New EU initiative to combat piracy in the Gulf of Guinea
A new project which will boost security and the safety of maritime routes across seven African countries in the Gulf of Guinea was announced today by the European Union.
The Critical Maritime Routes in the Gulf of Guinea Programme (CRIMGO) will help governments across West and Central Africa to improve safety of the main shipping routes by providing training for coastguards and establishing a network to share information between countries and agencies across the region.
Announcing the project today, Development Commissioner, Andris Piebalgs, said: "Without security, development can never properly reach the people it needs to. That's why our new project, which will help to boost transport security in Western Africa, is so crucial. By making the waters safe, we are helping to boost trade and growth and provide more opportunities to make a living, which these countries so desperately need."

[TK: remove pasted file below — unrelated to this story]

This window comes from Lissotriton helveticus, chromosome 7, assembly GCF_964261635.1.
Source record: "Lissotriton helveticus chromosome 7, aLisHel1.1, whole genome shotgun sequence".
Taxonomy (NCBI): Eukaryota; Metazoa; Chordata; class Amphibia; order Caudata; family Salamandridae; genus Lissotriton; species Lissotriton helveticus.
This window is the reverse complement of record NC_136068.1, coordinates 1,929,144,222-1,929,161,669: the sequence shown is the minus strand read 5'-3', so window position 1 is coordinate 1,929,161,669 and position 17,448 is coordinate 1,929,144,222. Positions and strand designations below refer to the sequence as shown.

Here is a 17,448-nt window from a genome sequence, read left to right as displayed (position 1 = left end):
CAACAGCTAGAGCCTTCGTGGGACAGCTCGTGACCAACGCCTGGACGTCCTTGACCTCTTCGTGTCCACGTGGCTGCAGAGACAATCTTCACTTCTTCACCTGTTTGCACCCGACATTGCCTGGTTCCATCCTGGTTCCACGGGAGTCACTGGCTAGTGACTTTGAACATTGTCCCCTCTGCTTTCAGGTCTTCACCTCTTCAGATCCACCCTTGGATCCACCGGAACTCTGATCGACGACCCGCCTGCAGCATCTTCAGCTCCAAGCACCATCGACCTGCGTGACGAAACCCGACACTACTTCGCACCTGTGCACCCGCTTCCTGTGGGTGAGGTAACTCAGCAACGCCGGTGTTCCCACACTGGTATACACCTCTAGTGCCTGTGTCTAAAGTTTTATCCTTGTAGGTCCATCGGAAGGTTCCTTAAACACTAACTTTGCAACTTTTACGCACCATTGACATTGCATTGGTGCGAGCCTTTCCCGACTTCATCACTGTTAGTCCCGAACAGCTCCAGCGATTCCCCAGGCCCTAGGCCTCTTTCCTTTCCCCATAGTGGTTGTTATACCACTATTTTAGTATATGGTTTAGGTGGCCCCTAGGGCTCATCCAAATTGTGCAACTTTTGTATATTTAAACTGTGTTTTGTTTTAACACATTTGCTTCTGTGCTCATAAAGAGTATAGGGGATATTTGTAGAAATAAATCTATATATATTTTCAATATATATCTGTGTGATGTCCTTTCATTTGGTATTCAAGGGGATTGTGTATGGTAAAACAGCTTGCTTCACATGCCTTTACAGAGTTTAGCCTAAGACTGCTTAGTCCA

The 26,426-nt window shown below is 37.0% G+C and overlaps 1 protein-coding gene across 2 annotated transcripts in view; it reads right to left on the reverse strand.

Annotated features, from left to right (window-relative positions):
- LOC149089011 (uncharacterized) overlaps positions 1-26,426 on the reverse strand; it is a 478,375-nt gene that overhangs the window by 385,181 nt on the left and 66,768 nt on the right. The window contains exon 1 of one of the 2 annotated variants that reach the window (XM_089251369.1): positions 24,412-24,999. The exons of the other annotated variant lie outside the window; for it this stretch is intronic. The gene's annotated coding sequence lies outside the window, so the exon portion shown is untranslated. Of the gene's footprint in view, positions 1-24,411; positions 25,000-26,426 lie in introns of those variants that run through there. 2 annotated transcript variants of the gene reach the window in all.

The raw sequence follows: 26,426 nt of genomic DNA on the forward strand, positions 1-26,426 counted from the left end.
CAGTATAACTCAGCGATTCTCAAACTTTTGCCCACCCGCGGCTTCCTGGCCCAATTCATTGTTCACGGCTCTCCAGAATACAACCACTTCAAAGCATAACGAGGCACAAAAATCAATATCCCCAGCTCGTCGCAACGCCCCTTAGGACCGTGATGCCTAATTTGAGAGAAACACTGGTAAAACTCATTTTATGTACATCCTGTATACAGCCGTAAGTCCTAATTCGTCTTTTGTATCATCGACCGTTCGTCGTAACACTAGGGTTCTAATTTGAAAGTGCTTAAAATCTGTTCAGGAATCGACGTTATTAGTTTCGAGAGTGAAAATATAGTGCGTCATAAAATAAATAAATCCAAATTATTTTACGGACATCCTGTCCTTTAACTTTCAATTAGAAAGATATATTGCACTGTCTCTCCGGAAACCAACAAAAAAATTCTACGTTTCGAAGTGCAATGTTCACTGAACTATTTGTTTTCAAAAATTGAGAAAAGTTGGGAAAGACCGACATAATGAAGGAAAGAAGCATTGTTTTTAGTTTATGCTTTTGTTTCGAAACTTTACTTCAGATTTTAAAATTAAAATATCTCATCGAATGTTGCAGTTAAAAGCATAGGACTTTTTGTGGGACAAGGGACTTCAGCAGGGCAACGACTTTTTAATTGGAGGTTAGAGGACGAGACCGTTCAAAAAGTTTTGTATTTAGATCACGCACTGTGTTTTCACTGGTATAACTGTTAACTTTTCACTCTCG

The project will be rolled out from January 2013 in 7 African coastal states: Benin, Cameroon, Equatorial Guinea, Gabon, Nigeria, Sâo Tomé and Principe and Togo.
The Gulf of Guinea currently accounts for 13% of oil and 6% of gas imports to the EU. However, piracy and armed robbery, as well as drug, arms and human trafficking, pose a real threat to the security of the region. In Nigeria alone, some 98 cases of piracy, armed robbery at sea and marine pollution were recorded between 2008 and 2012.
At present, the region suffers from a lack of coordination between coastguards, as well as between regions. There is also currently no common standard for maritime training, and weak conditions for information sharing between the countries involved.
The EU will provide €4.5 million for the CRIMGO project under its Instrument for Stability.